In the necessary fight against terrorism, international law is now called to develop legal instruments provided with effective means for the prevention, monitoring and suppression of crime. In any event, democratic governments know well that the use of force against terrorists cannot justify a renunciation of the principles of the rule of law. Political decisions would be unacceptable were they to seek success without consideration for fundamental human rights, since the end never justifies the means.
The contribution of the Church
9. “Blessed are the peacemakers, for they shall be called sons of God” (Mt 5:9). How could this saying, which is a summons to work in the immense field of peace, find such a powerful echo in the human heart if it did not correspond to an irrepressible yearning and hope dwelling within us? And why else would peacemakers be called children of God, if not because God is by nature the God of peace? Precisely for this reason, in the message of salvation which the Church proclaims throughout the world, there are doctrinal elements of fundamental importance for the development of the principles needed for peaceful coexistence between nations.
History teaches that the building of peace cannot prescind from respect for an ethical and juridical order, in accordance with the ancient adage: “Serva ordinem et ordo servabit te” (preserve order and order will preserve you). International law must ensure that the law of the more powerful does not prevail. Its essential purpose is to replace “the material force of arms with the moral force of law”,(7) providing appropriate sanctions for transgressors and adequate reparation for victims. This must also be applicable to those government leaders who violate with impunity human dignity and rights while hiding behind the unacceptable pretext that it is a matter of questions internal to their State.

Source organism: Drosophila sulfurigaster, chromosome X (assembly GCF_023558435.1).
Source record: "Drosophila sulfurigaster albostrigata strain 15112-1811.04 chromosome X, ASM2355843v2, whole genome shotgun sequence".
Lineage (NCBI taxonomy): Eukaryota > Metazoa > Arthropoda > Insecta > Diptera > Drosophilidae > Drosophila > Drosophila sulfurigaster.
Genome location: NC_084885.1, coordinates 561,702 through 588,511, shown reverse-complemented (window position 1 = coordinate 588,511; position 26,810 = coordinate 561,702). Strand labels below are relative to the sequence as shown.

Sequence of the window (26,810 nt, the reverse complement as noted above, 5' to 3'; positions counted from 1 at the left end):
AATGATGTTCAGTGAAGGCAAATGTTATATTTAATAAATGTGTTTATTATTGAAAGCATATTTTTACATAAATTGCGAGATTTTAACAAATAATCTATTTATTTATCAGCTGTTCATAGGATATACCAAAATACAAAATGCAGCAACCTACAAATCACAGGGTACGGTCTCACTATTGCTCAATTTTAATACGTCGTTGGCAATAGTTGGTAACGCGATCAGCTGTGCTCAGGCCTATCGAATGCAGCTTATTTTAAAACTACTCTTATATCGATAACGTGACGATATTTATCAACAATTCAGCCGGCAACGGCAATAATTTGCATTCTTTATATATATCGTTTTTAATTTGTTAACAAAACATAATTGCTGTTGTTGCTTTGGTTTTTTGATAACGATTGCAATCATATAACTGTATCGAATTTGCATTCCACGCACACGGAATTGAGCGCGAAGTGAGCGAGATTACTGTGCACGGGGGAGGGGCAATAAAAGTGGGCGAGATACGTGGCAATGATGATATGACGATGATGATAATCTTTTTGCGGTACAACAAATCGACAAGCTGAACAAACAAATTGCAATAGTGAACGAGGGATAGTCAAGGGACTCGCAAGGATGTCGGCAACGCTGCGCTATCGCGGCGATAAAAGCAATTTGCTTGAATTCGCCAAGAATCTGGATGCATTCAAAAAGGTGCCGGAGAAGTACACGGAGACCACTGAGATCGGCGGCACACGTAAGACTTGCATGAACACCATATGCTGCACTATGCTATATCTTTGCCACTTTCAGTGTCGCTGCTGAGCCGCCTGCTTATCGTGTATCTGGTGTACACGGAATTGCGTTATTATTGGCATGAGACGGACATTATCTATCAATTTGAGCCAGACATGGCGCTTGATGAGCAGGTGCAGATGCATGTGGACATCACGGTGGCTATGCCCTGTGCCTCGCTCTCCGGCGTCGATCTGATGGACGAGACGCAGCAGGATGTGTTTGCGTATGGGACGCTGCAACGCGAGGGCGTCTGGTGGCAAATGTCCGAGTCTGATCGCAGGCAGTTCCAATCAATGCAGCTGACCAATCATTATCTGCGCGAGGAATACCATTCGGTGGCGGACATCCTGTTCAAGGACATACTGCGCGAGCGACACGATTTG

In an Address which I gave to the Diplomatic Corps accredited to the Holy See on 13 January 1997, I observed that international law is a primary means for pursuing peace: “For a long time international law has been a law of war and peace. I believe that it is called more and more to become exclusively a law of peace, conceived in justice and solidarity. And in this context morality must inspire law; morality can even assume a preparatory role in the making of law, to the extent that it shows the path of what is right and good”.(8)
Down the centuries, the teaching of the Church, drawing upon the philosophical and theological reflection of many Christian thinkers, has made a significant contribution in directing international law to the common good of the whole human family. Especially in more recent times the Popes have not hesitated to stress the importance of international law as a pledge of peace, in the conviction that “the harvest of justice is sown in peace by those who make peace” (Jas 3:18). This is the path which the Church, employing the means proper to her, is committed to following, in the perennial light of the Gospel and with the indispensable help of prayer.